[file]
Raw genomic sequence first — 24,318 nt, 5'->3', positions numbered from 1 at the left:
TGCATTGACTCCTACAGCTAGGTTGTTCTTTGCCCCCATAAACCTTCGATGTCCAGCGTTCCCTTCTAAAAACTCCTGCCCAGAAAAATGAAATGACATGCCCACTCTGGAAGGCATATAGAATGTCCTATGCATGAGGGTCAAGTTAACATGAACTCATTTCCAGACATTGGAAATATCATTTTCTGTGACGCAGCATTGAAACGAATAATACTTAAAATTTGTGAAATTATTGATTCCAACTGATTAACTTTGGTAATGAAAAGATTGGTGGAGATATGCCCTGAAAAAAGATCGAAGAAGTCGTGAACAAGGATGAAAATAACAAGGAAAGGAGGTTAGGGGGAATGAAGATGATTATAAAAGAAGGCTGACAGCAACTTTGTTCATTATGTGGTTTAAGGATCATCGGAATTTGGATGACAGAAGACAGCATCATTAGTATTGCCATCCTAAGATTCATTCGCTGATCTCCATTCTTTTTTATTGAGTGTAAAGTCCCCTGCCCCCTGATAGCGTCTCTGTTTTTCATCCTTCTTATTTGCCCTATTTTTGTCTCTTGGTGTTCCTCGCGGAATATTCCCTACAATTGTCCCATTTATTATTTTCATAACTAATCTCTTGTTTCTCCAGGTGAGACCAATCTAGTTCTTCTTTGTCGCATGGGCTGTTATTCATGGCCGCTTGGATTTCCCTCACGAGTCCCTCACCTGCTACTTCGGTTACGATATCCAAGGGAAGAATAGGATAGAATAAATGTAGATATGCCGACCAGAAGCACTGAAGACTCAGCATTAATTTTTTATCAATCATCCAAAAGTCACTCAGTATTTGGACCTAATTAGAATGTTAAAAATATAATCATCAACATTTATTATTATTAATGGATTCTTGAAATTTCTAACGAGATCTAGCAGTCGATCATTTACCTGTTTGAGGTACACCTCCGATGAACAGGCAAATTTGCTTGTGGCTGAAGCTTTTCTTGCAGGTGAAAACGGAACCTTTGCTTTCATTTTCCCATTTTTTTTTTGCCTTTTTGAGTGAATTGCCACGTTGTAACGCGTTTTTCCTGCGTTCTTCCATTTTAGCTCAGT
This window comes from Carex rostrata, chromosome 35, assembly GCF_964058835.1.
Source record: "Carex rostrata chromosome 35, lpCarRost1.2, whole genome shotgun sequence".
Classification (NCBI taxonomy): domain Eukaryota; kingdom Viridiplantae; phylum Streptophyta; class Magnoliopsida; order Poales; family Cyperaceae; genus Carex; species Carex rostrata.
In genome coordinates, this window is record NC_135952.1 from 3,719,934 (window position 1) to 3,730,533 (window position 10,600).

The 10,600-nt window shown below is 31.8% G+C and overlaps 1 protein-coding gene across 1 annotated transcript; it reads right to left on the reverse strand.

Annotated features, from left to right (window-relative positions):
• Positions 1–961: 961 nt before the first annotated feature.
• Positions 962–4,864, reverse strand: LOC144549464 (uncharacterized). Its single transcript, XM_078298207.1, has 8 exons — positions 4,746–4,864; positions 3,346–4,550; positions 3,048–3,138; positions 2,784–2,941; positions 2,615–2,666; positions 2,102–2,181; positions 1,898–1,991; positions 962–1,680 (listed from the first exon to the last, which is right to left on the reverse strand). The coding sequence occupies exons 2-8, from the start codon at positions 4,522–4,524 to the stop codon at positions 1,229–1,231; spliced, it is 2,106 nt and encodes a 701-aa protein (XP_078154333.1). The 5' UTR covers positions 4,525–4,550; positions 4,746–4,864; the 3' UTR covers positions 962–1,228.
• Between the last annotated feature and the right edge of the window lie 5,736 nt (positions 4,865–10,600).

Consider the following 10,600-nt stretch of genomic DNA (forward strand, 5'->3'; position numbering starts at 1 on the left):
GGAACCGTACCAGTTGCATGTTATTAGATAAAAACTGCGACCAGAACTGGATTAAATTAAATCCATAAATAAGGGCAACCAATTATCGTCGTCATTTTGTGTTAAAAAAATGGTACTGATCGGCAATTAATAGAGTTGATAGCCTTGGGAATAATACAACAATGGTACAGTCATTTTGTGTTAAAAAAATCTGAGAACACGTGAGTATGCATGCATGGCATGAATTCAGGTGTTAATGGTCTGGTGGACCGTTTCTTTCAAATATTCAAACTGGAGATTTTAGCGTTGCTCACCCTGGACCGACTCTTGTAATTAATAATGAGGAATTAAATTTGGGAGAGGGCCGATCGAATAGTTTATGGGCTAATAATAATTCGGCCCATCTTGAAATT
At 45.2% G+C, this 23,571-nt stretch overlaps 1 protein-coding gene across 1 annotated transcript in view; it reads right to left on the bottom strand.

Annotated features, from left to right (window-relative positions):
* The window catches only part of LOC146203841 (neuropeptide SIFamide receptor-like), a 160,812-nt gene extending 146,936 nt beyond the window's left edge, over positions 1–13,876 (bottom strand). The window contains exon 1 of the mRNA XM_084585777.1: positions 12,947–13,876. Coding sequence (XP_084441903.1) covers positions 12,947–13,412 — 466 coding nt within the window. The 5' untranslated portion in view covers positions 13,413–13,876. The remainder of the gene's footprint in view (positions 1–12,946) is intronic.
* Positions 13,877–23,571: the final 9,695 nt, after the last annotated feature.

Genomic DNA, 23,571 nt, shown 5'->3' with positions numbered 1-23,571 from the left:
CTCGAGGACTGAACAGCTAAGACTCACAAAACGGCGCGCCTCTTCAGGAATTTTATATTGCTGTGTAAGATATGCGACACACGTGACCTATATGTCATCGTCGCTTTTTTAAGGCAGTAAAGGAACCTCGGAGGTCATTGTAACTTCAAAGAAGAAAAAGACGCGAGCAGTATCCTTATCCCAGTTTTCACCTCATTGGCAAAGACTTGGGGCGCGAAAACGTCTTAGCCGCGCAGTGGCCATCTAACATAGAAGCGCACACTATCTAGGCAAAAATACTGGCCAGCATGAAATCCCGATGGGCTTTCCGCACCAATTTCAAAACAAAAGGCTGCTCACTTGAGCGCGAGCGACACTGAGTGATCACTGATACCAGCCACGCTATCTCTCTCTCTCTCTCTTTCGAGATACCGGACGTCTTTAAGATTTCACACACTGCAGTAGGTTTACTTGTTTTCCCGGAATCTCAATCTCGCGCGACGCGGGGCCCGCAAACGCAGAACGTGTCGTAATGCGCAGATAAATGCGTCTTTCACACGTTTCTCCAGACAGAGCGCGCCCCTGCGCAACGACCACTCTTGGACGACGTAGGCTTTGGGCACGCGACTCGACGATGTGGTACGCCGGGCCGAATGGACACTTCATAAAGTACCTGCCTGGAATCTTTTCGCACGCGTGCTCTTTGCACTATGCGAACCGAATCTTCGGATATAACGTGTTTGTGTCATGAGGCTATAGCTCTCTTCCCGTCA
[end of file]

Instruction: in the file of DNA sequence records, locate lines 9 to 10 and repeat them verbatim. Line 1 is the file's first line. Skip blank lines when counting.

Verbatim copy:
• Positions 1–961: 961 nt before the first annotated feature.
• Positions 962–4,864, reverse strand: LOC144549464 (uncharacterized). Its single transcript, XM_078298207.1, has 8 exons — positions 4,746–4,864; positions 3,346–4,550; positions 3,048–3,138; positions 2,784–2,941; positions 2,615–2,666; positions 2,102–2,181; positions 1,898–1,991; positions 962–1,680 (listed from the first exon to the last, which is right to left on the reverse strand). The coding sequence occupies exons 2-8, from the start codon at positions 4,522–4,524 to the stop codon at positions 1,229–1,231; spliced, it is 2,106 nt and encodes a 701-aa protein (XP_078154333.1). The 5' UTR covers positions 4,525–4,550; positions 4,746–4,864; the 3' UTR covers positions 962–1,228.